22 July appeals to rule of law, not emotion
Movie Review: 22 July - New on Netflix
Paul Greengrass’s restrained vérité treatment of the July 22 massacre at a Norwegian kids camp lassos truth of tragedy by showing us the banal face of evil and the chilling effect of fear.
In the Fade Rubs Out Boundaries of Moral Behaviour
Movie Review: In the Fade
Diane Kruger won best acting honours at Cannes for good reason: her performance as a grieving mother and widow in the wake of a terrorist attack takes us from a noble quest for justice to the cellar of revenge
Three movies that helped me understand terrorism
Brazil, The Green Prince and Taqwacore: The Birth of Punk Islam
If movies are empathy machines, can they help us understand the incomprehensible reality of intentional violence against the innocent masses? Veteran film critic Katherine Monk says maybe, and offers a list of titles that helped her gain a better understanding of the big picture.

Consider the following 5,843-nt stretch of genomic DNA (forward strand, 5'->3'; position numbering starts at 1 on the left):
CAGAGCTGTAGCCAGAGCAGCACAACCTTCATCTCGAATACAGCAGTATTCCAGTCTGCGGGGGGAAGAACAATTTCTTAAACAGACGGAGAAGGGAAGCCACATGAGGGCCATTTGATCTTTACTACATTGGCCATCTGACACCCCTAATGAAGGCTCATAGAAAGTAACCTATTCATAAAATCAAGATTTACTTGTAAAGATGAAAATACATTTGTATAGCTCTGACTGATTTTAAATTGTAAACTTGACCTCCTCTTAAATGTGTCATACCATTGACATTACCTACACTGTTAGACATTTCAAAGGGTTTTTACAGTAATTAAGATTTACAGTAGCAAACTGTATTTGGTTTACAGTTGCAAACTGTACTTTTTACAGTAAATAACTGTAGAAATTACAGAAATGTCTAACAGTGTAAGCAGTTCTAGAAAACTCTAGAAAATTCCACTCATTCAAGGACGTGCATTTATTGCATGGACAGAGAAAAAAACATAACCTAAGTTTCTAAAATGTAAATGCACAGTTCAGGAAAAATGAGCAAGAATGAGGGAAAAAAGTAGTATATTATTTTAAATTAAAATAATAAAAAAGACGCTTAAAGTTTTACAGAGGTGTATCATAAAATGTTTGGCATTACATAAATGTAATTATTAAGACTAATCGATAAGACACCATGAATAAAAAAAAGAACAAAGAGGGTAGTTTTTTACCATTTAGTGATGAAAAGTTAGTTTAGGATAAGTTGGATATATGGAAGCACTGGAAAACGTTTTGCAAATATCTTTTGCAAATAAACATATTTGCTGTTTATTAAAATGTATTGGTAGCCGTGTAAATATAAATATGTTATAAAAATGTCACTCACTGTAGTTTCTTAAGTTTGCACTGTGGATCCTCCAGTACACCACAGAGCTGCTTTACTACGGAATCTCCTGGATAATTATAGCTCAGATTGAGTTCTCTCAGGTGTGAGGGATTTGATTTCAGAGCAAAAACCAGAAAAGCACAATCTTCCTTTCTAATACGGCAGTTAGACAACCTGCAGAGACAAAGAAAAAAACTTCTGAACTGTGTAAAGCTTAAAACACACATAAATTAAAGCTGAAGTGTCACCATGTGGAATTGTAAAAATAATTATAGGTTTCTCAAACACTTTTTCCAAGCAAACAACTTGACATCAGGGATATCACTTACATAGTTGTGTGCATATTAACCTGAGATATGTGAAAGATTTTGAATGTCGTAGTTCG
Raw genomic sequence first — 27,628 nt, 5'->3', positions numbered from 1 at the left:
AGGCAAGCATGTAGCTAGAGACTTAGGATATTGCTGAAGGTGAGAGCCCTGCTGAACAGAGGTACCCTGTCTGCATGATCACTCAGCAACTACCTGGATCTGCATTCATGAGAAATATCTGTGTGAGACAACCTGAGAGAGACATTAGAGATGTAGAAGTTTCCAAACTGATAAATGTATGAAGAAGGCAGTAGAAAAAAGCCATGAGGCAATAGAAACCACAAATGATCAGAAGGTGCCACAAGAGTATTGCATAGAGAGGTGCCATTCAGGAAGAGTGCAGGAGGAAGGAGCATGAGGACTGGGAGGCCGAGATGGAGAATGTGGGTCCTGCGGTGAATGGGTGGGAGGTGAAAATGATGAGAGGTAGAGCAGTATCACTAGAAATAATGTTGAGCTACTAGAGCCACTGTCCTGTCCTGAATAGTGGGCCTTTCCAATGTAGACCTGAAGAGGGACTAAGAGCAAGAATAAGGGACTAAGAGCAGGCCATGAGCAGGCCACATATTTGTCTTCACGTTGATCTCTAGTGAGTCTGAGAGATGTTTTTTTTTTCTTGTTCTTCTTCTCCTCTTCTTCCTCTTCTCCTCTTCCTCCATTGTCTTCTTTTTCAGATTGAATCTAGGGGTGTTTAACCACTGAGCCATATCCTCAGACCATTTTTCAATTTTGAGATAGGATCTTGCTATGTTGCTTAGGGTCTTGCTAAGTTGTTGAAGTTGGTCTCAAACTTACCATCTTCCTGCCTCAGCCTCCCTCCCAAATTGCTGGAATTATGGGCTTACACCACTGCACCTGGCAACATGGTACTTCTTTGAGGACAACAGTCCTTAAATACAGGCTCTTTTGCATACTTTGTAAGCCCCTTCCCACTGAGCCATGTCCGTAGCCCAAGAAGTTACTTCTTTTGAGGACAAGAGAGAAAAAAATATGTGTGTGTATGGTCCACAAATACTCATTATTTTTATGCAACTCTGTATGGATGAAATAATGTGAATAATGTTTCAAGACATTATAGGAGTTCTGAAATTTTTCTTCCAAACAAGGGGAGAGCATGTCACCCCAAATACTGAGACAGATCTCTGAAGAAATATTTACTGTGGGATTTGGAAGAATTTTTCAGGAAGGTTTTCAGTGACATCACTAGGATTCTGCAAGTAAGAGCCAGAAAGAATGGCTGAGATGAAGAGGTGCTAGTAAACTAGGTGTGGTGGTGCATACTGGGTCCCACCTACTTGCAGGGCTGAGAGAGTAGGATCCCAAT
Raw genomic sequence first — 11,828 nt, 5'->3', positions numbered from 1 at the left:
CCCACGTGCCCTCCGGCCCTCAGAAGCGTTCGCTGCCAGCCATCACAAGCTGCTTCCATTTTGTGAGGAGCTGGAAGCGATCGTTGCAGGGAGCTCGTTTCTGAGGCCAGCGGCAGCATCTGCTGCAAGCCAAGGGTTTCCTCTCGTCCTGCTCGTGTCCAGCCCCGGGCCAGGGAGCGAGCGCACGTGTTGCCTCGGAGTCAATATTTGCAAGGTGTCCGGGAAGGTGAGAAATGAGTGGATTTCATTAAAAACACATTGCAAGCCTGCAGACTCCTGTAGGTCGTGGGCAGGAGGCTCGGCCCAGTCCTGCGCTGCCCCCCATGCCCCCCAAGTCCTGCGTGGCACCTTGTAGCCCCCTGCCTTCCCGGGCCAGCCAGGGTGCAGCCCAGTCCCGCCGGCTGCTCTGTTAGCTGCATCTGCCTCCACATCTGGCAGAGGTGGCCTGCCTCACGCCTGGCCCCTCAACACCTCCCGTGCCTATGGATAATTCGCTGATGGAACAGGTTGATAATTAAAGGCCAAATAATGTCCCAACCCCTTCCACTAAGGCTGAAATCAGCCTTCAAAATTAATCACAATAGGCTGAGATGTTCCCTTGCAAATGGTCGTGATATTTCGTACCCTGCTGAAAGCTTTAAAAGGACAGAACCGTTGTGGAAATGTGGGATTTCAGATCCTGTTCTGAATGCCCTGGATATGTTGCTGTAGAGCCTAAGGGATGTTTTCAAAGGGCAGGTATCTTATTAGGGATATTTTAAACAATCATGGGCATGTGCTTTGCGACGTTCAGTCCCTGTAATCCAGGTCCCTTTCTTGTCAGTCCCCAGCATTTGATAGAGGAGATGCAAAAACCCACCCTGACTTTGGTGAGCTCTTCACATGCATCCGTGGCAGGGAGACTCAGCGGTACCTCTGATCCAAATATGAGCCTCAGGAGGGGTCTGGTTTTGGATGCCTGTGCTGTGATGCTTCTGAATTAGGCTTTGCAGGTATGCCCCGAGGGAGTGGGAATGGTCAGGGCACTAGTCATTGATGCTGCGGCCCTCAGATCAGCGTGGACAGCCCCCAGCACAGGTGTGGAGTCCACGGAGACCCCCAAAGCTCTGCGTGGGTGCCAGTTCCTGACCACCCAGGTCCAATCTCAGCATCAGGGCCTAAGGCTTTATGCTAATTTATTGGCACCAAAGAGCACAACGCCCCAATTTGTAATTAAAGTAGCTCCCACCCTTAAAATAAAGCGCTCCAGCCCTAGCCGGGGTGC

By Katherine Monk
A drunk man reels backward in a burka as the random thump of a bass drum ricochets through the basement walls, sweating from the heat of writhing humanity. “This one is called Sharia Law in the USA!,” screams the shirtless, bearded man on the mike. “I am an Islamist! I am the Anti-Christ!!”
It’s a scene from the 2009 Omar Majeed documentary Taqwacore: The Birth of Punk Islam, a film that didn’t make much of an impression the first time I watched it, but something pulled me back to the movie about young, thoroughly westernized Muslim men who found a sense of tribal belonging in a form of vocal and violent ...